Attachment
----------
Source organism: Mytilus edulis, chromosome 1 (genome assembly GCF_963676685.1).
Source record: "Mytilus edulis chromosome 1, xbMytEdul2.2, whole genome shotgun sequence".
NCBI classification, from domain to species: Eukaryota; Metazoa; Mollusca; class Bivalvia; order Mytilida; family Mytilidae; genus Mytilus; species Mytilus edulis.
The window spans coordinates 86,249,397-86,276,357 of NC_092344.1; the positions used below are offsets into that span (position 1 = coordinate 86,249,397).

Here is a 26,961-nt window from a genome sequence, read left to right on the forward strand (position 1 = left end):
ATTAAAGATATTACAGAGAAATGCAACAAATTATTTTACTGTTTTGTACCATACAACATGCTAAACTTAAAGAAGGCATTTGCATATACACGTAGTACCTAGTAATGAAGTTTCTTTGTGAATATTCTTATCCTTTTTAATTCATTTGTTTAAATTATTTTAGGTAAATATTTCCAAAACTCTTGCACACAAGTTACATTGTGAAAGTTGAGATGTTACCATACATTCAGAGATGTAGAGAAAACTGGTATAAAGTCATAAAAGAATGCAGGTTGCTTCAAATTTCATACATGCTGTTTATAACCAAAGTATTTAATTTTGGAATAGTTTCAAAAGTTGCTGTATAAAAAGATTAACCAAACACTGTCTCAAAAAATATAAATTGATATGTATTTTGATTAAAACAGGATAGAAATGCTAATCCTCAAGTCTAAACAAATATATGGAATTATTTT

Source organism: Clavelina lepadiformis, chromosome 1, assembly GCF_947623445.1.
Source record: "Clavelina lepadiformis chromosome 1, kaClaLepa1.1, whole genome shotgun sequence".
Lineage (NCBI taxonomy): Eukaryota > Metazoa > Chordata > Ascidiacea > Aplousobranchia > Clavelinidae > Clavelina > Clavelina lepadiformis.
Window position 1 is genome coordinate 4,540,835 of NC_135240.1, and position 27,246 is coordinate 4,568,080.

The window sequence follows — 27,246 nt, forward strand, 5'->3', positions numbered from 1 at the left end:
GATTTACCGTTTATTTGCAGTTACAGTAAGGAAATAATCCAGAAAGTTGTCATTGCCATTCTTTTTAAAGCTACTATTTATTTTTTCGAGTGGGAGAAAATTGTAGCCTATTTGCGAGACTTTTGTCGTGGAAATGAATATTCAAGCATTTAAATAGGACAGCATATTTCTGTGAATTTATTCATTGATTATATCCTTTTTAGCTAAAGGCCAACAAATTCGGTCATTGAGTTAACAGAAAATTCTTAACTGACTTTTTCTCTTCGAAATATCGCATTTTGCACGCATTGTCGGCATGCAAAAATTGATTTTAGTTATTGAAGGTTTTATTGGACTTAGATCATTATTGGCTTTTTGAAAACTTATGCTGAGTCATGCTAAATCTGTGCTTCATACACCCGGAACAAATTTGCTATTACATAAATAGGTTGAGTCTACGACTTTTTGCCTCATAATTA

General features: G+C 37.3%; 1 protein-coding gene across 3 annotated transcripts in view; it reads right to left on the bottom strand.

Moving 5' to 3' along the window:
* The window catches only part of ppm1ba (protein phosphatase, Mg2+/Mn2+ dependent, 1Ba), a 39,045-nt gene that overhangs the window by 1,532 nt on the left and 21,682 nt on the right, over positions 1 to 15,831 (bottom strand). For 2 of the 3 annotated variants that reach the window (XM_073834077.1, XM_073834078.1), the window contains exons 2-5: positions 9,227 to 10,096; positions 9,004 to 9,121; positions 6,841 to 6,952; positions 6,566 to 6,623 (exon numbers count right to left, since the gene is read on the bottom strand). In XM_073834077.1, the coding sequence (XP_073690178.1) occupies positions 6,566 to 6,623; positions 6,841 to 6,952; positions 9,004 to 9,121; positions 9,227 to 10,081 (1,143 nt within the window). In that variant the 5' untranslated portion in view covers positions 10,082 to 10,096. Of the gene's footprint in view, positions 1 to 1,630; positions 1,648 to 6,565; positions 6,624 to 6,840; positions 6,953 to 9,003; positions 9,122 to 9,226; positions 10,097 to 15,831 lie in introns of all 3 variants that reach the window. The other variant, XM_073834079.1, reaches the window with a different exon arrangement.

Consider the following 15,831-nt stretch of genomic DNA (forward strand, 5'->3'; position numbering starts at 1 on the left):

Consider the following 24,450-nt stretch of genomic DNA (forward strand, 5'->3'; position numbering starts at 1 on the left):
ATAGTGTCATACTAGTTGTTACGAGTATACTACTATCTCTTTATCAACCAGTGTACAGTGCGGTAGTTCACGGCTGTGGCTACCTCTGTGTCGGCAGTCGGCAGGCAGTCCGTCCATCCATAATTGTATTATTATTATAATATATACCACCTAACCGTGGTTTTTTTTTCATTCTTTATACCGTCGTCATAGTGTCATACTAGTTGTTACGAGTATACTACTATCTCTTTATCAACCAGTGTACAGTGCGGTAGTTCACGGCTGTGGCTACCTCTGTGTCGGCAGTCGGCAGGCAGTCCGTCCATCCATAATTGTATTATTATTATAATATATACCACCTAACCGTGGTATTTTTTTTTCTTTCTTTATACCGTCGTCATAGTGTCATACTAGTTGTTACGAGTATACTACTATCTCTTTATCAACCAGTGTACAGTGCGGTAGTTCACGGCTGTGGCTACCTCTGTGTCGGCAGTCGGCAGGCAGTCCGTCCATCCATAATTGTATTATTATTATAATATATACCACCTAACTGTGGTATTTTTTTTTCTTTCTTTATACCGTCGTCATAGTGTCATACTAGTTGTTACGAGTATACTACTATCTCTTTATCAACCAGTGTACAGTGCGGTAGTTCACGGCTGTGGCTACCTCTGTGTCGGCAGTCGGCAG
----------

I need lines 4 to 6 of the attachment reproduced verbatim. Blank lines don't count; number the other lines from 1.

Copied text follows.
The window spans coordinates 86,249,397-86,276,357 of NC_092344.1; the positions used below are offsets into that span (position 1 = coordinate 86,249,397).

Here is a 26,961-nt window from a genome sequence, read left to right on the forward strand (position 1 = left end):
ATTAAAGATATTACAGAGAAATGCAACAAATTATTTTACTGTTTTGTACCATACAACATGCTAAACTTAAAGAAGGCATTTGCATATACACGTAGTACCTAGTAATGAAGTTTCTTTGTGAATATTCTTATCCTTTTTAATTCATTTGTTTAAATTATTTTAGGTAAATATTTCCAAAACTCTTGCACACAAGTTACATTGTGAAAGTTGAGATGTTACCATACATTCAGAGATGTAGAGAAAACTGGTATAAAGTCATAAAAGAATGCAGGTTGCTTCAAATTTCATACATGCTGTTTATAACCAAAGTATTTAATTTTGGAATAGTTTCAAAAGTTGCTGTATAAAAAGATTAACCAAACACTGTCTCAAAAAATATAAATTGATATGTATTTTGATTAAAACAGGATAGAAATGCTAATCCTCAAGTCTAAACAAATATATGGAATTATTTT